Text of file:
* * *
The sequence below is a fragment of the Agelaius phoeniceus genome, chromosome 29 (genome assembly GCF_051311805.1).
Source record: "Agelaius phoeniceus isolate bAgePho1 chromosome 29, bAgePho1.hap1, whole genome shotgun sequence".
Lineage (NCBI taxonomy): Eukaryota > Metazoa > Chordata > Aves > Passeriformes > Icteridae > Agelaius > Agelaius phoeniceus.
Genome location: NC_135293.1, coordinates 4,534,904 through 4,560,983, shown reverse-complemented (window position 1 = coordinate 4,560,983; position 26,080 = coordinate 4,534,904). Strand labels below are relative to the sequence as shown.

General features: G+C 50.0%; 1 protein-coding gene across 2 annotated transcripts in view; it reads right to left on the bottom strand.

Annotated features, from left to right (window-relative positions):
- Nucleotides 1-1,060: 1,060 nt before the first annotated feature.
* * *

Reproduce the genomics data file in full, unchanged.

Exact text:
The sequence below is a fragment of the Agelaius phoeniceus genome, chromosome 29 (genome assembly GCF_051311805.1).
Source record: "Agelaius phoeniceus isolate bAgePho1 chromosome 29, bAgePho1.hap1, whole genome shotgun sequence".
Lineage (NCBI taxonomy): Eukaryota > Metazoa > Chordata > Aves > Passeriformes > Icteridae > Agelaius > Agelaius phoeniceus.
Genome location: NC_135293.1, coordinates 4,534,904 through 4,560,983, shown reverse-complemented (window position 1 = coordinate 4,560,983; position 26,080 = coordinate 4,534,904). Strand labels below are relative to the sequence as shown.

General features: G+C 50.0%; 1 protein-coding gene across 2 annotated transcripts in view; it reads right to left on the bottom strand.

Annotated features, from left to right (window-relative positions):
- Nucleotides 1-1,060: 1,060 nt before the first annotated feature.